Massively increase your productivity on personal projects with comprehensive documentation and automated tests

Oct 17 4:40 PM PDT :calendar: to 5:05 pm

About This Talk

When I worked for a company that grew to have an engineering team spanning three continents I learned that the only way to keep things productive was to embrace comprehensive documentation and automated tests.

Then I decided to see if the techniques that worked for software development at large team sizes could scale down to my personal projects with a team size of one.

I expected that embracing comprehensive testing and documentation for my personal projects would slow me down. To my surprise, they had the opposite effect: I have found that my productivity has increased by an order of magnitude through my embrace of testing and documentation.

This has worked even for projects where I am the only maintainer and the only end-user. I find myself able to actively maintain dozens of projects by acting like I’m part of a much larger team. I can return to a project a year later having forgotten everything about it and be up-to-speed and productively hacking on changes in just a few minutes.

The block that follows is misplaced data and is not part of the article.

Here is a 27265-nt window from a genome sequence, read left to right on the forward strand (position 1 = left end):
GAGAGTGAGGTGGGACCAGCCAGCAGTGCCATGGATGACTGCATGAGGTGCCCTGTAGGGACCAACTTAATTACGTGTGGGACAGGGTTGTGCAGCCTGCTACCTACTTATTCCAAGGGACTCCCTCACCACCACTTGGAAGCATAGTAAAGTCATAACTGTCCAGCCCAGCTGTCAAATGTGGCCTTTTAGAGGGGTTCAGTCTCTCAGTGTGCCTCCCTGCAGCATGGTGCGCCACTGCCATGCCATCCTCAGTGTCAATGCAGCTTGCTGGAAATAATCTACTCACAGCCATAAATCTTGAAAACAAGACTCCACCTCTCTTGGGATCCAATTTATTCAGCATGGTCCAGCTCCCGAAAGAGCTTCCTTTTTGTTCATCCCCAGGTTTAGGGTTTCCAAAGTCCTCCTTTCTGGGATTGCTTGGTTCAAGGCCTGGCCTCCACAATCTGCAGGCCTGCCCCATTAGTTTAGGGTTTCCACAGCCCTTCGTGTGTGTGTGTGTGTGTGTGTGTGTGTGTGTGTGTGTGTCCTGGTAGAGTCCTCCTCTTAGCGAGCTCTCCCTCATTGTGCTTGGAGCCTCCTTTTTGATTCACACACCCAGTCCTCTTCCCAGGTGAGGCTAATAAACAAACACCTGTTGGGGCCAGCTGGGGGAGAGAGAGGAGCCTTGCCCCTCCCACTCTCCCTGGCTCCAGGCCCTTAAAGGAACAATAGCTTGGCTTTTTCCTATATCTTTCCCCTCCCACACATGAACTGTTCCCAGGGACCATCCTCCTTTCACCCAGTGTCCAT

I’ll talk you through my test and documentation-driven development process, and give you a whole bag of actionable tricks that you can apply to both your personal projects and your work in larger teams.


    Photo of Simon Willison

    Simon Willison

    Simon Willison is the creator of Datasette, an open source tool for exploring and publishing data. He recently completed a JSK journalism fellowship at Stanford, during which he focused on building open source tools for journalism based on his experience working as a data journalist at the UK’s Guardian newspaper.

    Prior to the fellowship, Simon was an engineering director at Eventbrite. Simon joined Eventbrite through their acquisition of Lanyrd, a Y Combinator funded company he co-founded in 2010.

    He is a co-creator of the Django Web Framework, and has been blogging about web development and programming since 2002 at